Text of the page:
WikiLeaks faces more U.S. demands for prosecution

WikiLeaks encounters another round of criticism as heads of Senate Intelligence Committee call for espionage prosecution of Julian Assange and "possible accomplices."

Declan McCullagh
Declan McCullagh Former Senior Writer
Declan McCullagh is the chief political correspondent for CNET. You can e-mail him or follow him on Twitter as declanm. Declan previously was a reporter for Time and the Washington bureau chief for Wired and wrote the Taking Liberties section and Other People's Money column for CBS News' Web site.
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WikiLeaks encountered another round of criticism in Washington political circles today as the two senators who head the Senate Intelligence Committee called for the espionage prosecution of editor Julian Assange.

Sen. Dianne Feinstein (D-Calif.) and Kit Bond (R-Miss.) said that Assange--and, in wording that was likely designed to intimidate programmers and other volunteers aiding WikiLeaks--any of "his possible accomplices" should be charged with federal crimes.

"We believe that Mr. Assange's conduct is espionage and that his actions fall under the elements of this section of law," the senators told Attorney General Eric Holder in a letter today. "Therefore, we urge that he be prosecuted under the Espionage Act."

This follows increasingly loud criticism from other U.S. politicians as WikiLeaks continues to dribble out confidential State Department cables, a few dozen at a time on its "cablegate" Web site, in a manner that seems optimized to provoke Washington officialdom the most. Earlier this week, Rep. Peter King (R-N.Y.), the incoming head of the House Intelligence Committee, also called for criminal charges under the Espionage Act as well as putting WikiLeaks on the list of "terrorist" organizations that includes Al Qaeda.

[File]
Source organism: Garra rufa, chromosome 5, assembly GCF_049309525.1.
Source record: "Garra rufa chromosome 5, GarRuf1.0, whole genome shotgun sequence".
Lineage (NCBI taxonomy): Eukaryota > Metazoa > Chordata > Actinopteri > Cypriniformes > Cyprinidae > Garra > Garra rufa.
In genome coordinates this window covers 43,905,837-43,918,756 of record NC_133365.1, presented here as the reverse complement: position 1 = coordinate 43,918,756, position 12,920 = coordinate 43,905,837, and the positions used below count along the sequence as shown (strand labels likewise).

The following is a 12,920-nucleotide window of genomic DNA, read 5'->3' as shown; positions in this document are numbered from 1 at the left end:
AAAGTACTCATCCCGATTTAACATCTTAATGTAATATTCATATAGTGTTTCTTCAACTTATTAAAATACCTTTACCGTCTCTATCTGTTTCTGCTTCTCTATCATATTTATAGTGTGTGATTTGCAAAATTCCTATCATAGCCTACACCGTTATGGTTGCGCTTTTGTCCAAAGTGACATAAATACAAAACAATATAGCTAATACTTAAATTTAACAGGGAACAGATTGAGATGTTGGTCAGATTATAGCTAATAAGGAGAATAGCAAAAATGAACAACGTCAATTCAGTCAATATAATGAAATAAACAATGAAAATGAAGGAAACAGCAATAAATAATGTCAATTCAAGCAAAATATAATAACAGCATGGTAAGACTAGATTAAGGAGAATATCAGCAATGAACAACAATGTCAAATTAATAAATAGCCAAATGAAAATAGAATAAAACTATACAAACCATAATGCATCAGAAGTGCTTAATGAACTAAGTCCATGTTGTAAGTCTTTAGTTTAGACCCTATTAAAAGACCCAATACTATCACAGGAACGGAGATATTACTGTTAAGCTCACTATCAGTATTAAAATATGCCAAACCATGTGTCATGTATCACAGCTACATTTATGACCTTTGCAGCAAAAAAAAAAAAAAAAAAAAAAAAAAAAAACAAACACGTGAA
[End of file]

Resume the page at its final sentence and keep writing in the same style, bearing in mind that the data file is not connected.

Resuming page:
Also today:
• Seattle-based Tableau Software bowed to pressure from Sen. Joseph Lieberman (an independent who caucuses with Democrats) and removed a visualization of the State Department cables that did not include the actual text. A U.K.-based WikiLeaks volunteer said they "contained no sensitive info."

• The ACLU warned that prosecuting Assange would be little different from prosecuting news organizations and raise substantial First Amendment problems: "If newspapers could be held criminally liable for publishing leaked information about government practices, we might never have found out about the CIA's secret prisons or the government spying on innocent Americans."

• Some of the cables are starting to leak to additional news organizations in advance of their publication on WikiLeaks' Web site. Here's one that appeared in an Egyptian paper about the creation of a steel wall along the country's border with Gaza.

• Lieberman's staff--which managed to persuade Amazon.com to remove WikiLeaks from its hosting service yesterday--hasn't contacted other sites such as Twitter.com, according to one report.

Pfc. Bradley Manning, WikiLeaks' alleged source for the Iraq and Afghanistan war files, was charged in July with a series of crimes including violations of the Espionage Act. If Assange or other WikiLeaks editors worked with Manning to convince him to (allegedly) release the documents, that would implicate 18 USC 793(g), which punishes conspiracies to transmit national defense information.

The Espionage Act also makes it illegal to disclose "information relating to the national defense," if that information could be used "to the injury of the United States." (See previous CNET article.)

On the other hand, indictments and arrest warrants aren't very helpful unless police can track someone down. Not only is Assange not exactly eager to visit the United States, but he's now giving interviews from what is being referred to as an "undisclosed location," which some reports have put as outside of London.